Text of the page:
The rise in health care costs has led many employers to find new ways to help employees stay healthy and productive while simultaneously reducing health care costs associated with preventable chronic diseases. A trend to address this issue is the growth of workplace wellness or health promotion programs. To gain insight into the best practices that are driving the most successful workplace wellness programs across the country, national nonprofit Transamerica Center for Health Studies (TCHS) partnered with the Institute for Health and Productivity Studies (IHPS) at the Johns Hopkins Bloomberg School of Public Health to release an evidence-based, straightforward workplace health promotion guide for employers.

TCHS partnered with Dr. Ron Goetzel, a senior scientist and director at IHPS, who led the research project and worked with his Institute team to develop a series of actionable steps to help guide employers in designing and implementing a new workplace wellness program or evaluating an existing program.

Employers can use this Guide to implement best and promising practices in their workplaces, thereby maximizing the impact of their program and the benefits to employees and the business alike. The Guide offers easy to use, real world recommendations on the design, implementation, and evaluation of workplace health promotion programs with a focus on addressing a variety of important health factors.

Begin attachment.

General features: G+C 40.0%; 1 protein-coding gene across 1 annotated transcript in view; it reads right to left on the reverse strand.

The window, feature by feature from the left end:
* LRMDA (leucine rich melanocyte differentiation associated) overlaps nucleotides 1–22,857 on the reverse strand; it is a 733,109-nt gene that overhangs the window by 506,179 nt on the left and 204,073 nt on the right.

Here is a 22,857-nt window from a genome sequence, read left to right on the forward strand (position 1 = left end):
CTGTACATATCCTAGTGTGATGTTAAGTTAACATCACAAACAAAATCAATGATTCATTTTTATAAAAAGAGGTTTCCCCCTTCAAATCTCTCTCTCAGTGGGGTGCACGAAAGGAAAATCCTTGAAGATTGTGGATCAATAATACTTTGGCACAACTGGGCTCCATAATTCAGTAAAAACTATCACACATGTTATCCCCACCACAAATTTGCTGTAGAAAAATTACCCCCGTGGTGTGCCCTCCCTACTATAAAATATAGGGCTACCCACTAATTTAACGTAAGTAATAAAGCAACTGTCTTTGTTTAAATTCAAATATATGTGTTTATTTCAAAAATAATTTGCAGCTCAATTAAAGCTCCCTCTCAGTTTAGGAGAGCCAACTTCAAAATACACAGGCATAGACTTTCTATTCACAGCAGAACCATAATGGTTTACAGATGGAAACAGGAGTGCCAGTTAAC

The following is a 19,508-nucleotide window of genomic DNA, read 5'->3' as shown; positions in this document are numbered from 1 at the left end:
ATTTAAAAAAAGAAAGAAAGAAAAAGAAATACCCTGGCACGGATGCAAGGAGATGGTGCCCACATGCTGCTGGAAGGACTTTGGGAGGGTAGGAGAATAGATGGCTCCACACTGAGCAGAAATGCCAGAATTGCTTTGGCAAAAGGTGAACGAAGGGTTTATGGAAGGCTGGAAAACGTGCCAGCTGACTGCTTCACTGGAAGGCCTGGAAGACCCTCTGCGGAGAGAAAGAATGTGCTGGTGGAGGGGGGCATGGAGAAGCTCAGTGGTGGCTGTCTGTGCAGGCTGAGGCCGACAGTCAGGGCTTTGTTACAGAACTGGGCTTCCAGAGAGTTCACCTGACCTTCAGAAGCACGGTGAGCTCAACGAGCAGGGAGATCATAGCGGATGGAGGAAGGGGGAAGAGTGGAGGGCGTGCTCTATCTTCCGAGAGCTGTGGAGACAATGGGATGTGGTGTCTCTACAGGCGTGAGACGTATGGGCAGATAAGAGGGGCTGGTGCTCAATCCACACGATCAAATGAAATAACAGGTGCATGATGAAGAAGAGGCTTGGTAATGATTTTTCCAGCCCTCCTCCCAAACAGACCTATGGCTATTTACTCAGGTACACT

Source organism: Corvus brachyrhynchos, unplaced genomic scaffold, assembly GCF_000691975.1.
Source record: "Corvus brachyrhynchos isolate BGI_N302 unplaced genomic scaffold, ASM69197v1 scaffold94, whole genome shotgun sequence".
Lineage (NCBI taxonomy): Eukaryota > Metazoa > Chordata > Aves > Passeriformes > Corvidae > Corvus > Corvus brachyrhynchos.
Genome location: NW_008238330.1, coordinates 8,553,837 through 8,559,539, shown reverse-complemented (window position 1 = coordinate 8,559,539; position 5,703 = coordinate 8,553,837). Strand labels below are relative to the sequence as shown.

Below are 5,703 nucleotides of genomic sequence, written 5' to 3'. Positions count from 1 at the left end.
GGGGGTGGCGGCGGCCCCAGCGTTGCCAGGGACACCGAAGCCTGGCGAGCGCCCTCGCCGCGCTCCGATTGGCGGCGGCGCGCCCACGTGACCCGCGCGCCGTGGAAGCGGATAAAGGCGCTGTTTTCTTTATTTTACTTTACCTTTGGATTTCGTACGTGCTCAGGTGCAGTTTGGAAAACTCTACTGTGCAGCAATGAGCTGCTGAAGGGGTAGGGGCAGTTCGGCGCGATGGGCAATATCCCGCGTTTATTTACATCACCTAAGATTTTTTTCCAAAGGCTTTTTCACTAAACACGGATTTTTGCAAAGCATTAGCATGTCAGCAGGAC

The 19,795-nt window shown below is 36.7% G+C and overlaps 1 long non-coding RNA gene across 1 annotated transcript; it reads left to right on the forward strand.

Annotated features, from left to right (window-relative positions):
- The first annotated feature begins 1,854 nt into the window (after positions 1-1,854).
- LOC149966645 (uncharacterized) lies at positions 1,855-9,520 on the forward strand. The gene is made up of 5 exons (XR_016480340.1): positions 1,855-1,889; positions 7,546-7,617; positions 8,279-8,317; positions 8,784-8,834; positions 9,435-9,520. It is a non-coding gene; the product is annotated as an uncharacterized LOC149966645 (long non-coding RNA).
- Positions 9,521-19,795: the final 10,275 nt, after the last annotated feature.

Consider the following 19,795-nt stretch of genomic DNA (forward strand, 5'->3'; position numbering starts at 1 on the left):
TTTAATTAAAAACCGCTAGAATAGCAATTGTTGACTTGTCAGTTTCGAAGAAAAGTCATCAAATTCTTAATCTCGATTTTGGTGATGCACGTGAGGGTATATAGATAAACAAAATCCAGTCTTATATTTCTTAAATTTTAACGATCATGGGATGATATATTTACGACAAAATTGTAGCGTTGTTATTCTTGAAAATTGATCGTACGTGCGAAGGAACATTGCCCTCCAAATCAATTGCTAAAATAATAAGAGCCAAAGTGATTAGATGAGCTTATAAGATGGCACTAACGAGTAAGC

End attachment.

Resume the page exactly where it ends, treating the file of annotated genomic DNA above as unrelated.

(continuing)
To create a comprehensive program, employers must address both the individual risk factors affecting their employees and the organizational factors that help or hinder employees’ efforts to reduce their risks and get healthier. The strongest programs create a culture of health, intertwining individual-level health promotion efforts with the overall company goals and objectives and ensuring that both leadership and the workplace environment provide support for healthy choices.

Programs are also most effective when they are clearly tailored to the goals and needs of specific populations and provide sufficient opportunities for employee engagement and input. Thus, this guide includes steps to address a variety of factors affecting employee health at both the individual and organizational levels.

This guide includes steps to address a variety of factors affecting different populations of employees and the workforce at large. The guide is free to download here.

Want to read more? Here are a few articles on the Report:

How to Design a Corporate Wellness Plan That Actually Works, Harvard Business Review, March 31, 2016

Report outlines wellness program best practices, by Jack Craver on Benefits Pro, October 13, 2015